The Michigan Spine Surgery Improvement Collaborative (MSSIC) is a statewide, multicenter quality improvement initiative. Using MSSIC data, the authors sought to identify 90-day adverse events and their associated risk factors (RFs) after cervical spine surgery.
A total of 8236 cervical spine surgery cases were analyzed. Multivariable generalized estimating equation regression models were constructed to identify RFs for adverse events; variables tested included age, sex, diabetes mellitus, disc herniation, foraminal stenosis, central stenosis, American Society of Anesthesiologists Physical Classification System (ASA) class > II, myelopathy, private insurance, anterior versus posterior approach, revision procedures, number of surgical levels, length of procedure, blood loss, preoperative ambulation, ambulation day of surgery, length of hospital stay, and discharge disposition.
Ninety days after cervical spine surgery, adverse events identified included radicular findings (11.6%), readmission (7.7%), dysphagia requiring dietary modification (feeding tube or nothing by mouth [NPO]) (6.4%), urinary retention (4.7%), urinary tract infection (2.2%), surgical site hematoma (1.1%), surgical site infection (0.9%), deep vein thrombosis (0.7%), pulmonary embolism (0.5%), neurogenic bowel/bladder (0.4%), myelopathy (0.4%), myocardial infarction (0.4%), wound dehiscence (0.2%), claudication (0.2%), and ileus (0.2%). RFs for dysphagia included anterior approach (p < 0.001), fusion procedures (p = 0.030), multiple-level surgery when considering anterior procedures only (p = 0.037), and surgery duration (p = 0.002). RFs for readmission included ASA class > II (p < 0.001), while preoperative ambulation (p = 0.001) and private insurance (p < 0.001) were protective. RFs for urinary retention included increasing age (p < 0.001) and male sex (p < 0.001), while anterior-approach surgery (p < 0.001), preoperative ambulation (p = 0.001), and ambulation day of surgery (p = 0.001) were protective. Preoperative ambulation (p = 0.010) and anterior approach (p = 0.002) were protective of radicular findings.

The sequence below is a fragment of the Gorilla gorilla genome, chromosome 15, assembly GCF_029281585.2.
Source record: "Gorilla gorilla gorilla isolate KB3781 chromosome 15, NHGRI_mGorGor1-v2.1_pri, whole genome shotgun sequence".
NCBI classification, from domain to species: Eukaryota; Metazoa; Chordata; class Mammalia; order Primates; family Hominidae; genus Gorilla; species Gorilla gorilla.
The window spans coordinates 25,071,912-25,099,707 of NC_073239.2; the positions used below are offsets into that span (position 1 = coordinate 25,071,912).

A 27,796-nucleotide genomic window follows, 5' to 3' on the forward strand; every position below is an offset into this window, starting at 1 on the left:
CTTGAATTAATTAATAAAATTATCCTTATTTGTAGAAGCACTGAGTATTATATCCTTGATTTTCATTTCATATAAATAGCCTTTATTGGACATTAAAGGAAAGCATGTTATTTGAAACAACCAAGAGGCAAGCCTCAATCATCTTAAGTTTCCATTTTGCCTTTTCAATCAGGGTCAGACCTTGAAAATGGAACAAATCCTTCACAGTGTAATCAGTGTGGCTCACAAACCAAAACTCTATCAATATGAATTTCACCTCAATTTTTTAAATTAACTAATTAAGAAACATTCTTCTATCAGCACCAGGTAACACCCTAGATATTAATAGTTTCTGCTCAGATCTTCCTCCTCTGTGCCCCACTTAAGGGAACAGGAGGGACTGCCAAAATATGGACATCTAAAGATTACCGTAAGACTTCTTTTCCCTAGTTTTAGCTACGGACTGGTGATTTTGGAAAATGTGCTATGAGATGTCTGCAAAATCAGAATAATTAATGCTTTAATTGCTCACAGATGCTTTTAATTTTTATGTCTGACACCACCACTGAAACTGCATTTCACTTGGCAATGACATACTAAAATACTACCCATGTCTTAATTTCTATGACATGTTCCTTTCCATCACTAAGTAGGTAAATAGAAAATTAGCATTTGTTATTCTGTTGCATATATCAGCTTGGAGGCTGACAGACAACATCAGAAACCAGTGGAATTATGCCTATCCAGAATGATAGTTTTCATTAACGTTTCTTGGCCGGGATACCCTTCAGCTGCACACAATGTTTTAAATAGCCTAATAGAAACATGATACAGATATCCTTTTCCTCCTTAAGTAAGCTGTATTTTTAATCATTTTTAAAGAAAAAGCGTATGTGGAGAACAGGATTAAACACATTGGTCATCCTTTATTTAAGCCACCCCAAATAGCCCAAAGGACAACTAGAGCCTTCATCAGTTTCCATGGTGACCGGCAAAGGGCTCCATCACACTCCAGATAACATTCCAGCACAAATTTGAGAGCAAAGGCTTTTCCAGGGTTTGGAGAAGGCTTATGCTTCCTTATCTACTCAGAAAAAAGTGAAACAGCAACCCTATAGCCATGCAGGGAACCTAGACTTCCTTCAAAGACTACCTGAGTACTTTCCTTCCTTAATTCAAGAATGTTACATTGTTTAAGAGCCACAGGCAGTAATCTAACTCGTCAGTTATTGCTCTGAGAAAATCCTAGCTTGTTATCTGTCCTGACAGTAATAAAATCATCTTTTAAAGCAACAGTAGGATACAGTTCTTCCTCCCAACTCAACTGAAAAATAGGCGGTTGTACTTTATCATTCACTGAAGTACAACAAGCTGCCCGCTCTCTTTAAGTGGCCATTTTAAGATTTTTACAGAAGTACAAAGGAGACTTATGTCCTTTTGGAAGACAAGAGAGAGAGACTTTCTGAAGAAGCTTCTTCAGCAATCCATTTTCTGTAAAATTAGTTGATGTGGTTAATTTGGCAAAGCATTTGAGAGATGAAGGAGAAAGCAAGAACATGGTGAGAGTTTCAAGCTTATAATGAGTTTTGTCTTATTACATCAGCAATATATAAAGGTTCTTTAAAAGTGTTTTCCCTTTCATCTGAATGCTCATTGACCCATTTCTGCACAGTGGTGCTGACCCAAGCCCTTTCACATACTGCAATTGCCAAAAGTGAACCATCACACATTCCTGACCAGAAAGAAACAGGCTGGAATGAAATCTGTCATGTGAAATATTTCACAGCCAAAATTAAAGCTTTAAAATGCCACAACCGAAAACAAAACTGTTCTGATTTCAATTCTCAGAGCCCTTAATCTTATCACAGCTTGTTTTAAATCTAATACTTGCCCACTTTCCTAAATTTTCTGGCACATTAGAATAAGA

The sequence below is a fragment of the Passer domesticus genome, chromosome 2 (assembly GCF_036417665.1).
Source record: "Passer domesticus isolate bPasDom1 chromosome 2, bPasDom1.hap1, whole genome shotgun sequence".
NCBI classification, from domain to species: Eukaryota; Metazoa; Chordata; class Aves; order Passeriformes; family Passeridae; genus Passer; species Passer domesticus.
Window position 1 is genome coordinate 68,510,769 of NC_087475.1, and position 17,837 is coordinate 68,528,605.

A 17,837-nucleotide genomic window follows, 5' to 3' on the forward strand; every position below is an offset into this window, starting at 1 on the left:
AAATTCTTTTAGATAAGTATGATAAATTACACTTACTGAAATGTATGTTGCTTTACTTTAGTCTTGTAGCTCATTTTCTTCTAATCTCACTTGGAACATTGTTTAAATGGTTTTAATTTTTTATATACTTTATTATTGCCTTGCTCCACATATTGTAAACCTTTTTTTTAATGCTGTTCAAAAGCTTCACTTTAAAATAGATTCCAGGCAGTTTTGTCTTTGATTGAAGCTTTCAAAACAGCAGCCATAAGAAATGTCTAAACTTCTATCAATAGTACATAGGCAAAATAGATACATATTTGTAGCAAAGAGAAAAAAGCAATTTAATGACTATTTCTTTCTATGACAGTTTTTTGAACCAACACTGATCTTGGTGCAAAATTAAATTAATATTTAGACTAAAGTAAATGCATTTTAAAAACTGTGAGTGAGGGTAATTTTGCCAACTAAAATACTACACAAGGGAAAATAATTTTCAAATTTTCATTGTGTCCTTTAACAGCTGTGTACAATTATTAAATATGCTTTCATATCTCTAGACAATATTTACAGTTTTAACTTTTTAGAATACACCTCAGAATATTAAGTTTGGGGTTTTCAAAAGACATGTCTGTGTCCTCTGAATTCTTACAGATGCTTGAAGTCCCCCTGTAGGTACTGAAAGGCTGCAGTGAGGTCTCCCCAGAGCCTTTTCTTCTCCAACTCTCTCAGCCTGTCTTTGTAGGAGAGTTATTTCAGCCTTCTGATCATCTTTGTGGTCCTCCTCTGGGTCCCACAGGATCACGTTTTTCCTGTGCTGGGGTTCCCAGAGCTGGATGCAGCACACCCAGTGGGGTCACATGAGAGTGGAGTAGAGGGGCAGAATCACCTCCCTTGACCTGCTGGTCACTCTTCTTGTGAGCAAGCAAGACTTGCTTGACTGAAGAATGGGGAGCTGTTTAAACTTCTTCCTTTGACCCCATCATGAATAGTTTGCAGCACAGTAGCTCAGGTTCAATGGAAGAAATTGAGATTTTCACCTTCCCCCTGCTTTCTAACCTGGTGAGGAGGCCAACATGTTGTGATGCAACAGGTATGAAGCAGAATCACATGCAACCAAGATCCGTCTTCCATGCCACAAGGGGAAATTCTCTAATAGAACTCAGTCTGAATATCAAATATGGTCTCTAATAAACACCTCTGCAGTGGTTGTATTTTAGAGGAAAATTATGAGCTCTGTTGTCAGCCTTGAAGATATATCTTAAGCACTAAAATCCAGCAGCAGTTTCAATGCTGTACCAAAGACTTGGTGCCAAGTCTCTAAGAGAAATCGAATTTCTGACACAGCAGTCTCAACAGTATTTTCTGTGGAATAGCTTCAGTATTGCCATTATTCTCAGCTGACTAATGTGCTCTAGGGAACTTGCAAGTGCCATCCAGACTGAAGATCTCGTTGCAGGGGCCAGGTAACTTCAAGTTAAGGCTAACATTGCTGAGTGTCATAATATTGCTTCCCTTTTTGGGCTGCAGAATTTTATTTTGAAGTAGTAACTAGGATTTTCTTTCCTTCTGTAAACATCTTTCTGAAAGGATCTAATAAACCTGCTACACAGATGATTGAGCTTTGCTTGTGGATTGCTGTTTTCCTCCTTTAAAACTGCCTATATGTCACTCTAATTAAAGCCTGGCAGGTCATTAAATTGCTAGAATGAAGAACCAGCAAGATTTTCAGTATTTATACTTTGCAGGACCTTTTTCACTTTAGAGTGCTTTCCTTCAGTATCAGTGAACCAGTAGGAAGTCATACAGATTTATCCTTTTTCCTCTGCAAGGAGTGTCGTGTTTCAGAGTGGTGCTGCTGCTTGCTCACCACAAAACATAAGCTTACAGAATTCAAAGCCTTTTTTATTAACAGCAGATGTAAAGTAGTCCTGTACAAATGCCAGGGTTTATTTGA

A multivariate analysis from a large, multicenter, prospective database identified the common adverse events after cervical spine surgery, along with their associated RFs. This information can lead to more informed surgeons and patients. The authors found that early mobilization after cervical spine surgery has the potential to significantly decrease adverse events.
ABBREVIATIONSASA = American Society of Anesthesiologists Physical Classification System; BCBSM = Blue Cross Blue Shield of Michigan; BCN = Blue Care Network; CMS = Centers for Medicare & Medicaid Services; DRG = diagnosis-related group; DVT = deep vein thrombosis; GEE = generalized estimating equation; MSSIC = Michigan Spine Surgery Improvement Collaborative; NPO = nothing by mouth; PE = pulmonary embolism; POD = postoperative day; RF = risk factor; UTI = urinary tract infection.
Correspondence Victor Chang: Henry Ford West Bloomfield Hospital, West Bloomfield Township, MI. email@example.com.INCLUDE WHEN CITING Published online February 15, 2019; DOI: 10.3171/2018.10.SPINE18666.Disclosures Dr. Schwalb: salary support for MSSIC role as Associate Director from Blue Cross Blue Shield of Michigan, consultant for Huidant, LLC, and clinical or research support for the study described from Medtronic. Dr. Park: consultant for Globus, NuVasive, Medtronic, and Allosource; and royalties from Globus. Dr. Chang: consultant for Globus Medical, K2M, and SpineGuard.Although Blue Cross Blue Shield of Michigan and MSSIC work collaboratively, the opinions, beliefs, and viewpoints expressed by the authors do not necessarily reflect the opinions, beliefs, and viewpoints of BCBSM or any of its employees. Support for MSSIC is provided by Blue Cross and Blue Shield of Michigan and Blue Care Network as part of the BCBSM Value Partnerships program.
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